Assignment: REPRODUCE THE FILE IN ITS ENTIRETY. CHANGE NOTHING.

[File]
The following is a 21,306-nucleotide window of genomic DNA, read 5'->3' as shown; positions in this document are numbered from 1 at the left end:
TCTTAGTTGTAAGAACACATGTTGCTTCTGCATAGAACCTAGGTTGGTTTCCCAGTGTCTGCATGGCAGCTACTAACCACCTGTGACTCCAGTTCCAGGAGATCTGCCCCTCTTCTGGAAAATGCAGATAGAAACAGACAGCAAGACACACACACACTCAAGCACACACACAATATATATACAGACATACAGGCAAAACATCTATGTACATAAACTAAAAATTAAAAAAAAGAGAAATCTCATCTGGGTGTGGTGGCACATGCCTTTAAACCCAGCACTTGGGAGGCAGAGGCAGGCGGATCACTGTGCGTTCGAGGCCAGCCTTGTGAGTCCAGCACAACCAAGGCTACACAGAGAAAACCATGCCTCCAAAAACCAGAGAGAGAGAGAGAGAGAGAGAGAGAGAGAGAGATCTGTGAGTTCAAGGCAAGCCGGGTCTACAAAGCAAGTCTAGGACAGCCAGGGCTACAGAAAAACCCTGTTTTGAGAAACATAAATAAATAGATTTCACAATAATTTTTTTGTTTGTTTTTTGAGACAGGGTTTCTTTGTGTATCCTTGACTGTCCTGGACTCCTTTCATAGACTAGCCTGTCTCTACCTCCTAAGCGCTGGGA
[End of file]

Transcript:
The following is a 21,306-nucleotide window of genomic DNA, read 5'->3' as shown; positions in this document are numbered from 1 at the left end:
TCTTAGTTGTAAGAACACATGTTGCTTCTGCATAGAACCTAGGTTGGTTTCCCAGTGTCTGCATGGCAGCTACTAACCACCTGTGACTCCAGTTCCAGGAGATCTGCCCCTCTTCTGGAAAATGCAGATAGAAACAGACAGCAAGACACACACACACTCAAGCACACACACAATATATATACAGACATACAGGCAAAACATCTATGTACATAAACTAAAAATTAAAAAAAAGAGAAATCTCATCTGGGTGTGGTGGCACATGCCTTTAAACCCAGCACTTGGGAGGCAGAGGCAGGCGGATCACTGTGCGTTCGAGGCCAGCCTTGTGAGTCCAGCACAACCAAGGCTACACAGAGAAAACCATGCCTCCAAAAACCAGAGAGAGAGAGAGAGAGAGAGAGAGAGAGAGAGATCTGTGAGTTCAAGGCAAGCCGGGTCTACAAAGCAAGTCTAGGACAGCCAGGGCTACAGAAAAACCCTGTTTTGAGAAACATAAATAAATAGATTTCACAATAATTTTTTTGTTTGTTTTTTGAGACAGGGTTTCTTTGTGTATCCTTGACTGTCCTGGACTCCTTTCATAGACTAGCCTGTCTCTACCTCCTAAGCGCTGGGA